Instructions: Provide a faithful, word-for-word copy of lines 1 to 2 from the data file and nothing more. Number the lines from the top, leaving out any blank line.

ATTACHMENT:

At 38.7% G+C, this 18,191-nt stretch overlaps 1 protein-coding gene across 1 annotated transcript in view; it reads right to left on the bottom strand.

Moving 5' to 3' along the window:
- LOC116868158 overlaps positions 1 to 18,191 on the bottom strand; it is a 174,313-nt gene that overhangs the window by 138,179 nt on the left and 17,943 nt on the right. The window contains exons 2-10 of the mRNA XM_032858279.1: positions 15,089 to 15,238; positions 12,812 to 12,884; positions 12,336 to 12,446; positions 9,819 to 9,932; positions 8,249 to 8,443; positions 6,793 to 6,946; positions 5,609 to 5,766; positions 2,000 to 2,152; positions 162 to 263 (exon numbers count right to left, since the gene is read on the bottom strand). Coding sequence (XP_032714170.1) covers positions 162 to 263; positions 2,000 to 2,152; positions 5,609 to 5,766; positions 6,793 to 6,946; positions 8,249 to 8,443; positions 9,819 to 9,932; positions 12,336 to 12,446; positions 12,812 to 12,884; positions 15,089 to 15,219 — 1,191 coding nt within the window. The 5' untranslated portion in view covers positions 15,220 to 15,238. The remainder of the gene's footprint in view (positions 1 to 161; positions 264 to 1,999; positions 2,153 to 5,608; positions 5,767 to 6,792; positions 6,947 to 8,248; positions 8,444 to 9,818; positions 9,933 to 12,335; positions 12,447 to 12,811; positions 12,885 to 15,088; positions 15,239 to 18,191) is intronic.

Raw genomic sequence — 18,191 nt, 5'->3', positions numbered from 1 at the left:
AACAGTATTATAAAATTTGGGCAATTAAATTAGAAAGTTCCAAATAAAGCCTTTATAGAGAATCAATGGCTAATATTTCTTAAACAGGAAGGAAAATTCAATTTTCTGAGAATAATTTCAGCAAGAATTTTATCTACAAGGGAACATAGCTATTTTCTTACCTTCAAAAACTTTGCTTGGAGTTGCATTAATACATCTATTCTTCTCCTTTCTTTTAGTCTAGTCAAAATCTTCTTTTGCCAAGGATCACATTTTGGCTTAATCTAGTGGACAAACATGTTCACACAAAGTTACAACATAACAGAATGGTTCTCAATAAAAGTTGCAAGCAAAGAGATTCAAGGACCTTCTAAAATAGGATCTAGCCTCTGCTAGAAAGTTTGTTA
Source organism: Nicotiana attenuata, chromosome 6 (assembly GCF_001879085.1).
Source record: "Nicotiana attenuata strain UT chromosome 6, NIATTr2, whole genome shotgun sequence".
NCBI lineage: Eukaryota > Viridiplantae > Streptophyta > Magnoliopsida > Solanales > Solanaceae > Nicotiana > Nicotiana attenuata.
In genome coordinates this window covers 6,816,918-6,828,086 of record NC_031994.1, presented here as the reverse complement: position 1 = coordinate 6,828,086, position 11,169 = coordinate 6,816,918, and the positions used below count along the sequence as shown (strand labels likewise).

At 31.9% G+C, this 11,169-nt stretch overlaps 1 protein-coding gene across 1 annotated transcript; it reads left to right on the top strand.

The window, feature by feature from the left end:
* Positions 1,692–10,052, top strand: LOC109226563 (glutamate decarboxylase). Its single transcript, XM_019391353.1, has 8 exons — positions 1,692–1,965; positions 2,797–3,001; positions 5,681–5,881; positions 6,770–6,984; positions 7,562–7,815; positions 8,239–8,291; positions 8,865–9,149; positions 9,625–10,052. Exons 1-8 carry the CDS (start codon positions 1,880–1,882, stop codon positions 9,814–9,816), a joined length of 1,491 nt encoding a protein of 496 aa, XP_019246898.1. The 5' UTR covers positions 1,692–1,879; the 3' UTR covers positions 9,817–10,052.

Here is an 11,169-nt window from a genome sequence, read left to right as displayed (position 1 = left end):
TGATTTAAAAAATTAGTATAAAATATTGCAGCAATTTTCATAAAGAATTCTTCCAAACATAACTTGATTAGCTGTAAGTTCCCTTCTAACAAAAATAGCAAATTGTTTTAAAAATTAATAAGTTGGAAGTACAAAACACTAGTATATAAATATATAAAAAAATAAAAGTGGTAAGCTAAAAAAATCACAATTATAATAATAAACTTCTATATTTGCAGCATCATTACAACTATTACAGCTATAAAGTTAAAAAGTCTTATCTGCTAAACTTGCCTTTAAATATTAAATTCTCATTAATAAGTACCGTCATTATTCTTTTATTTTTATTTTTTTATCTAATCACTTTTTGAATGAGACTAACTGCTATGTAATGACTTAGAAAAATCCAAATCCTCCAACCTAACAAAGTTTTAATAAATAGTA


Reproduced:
At 38.7% G+C, this 18,191-nt stretch overlaps 1 protein-coding gene across 1 annotated transcript in view; it reads right to left on the bottom strand.

Moving 5' to 3' along the window: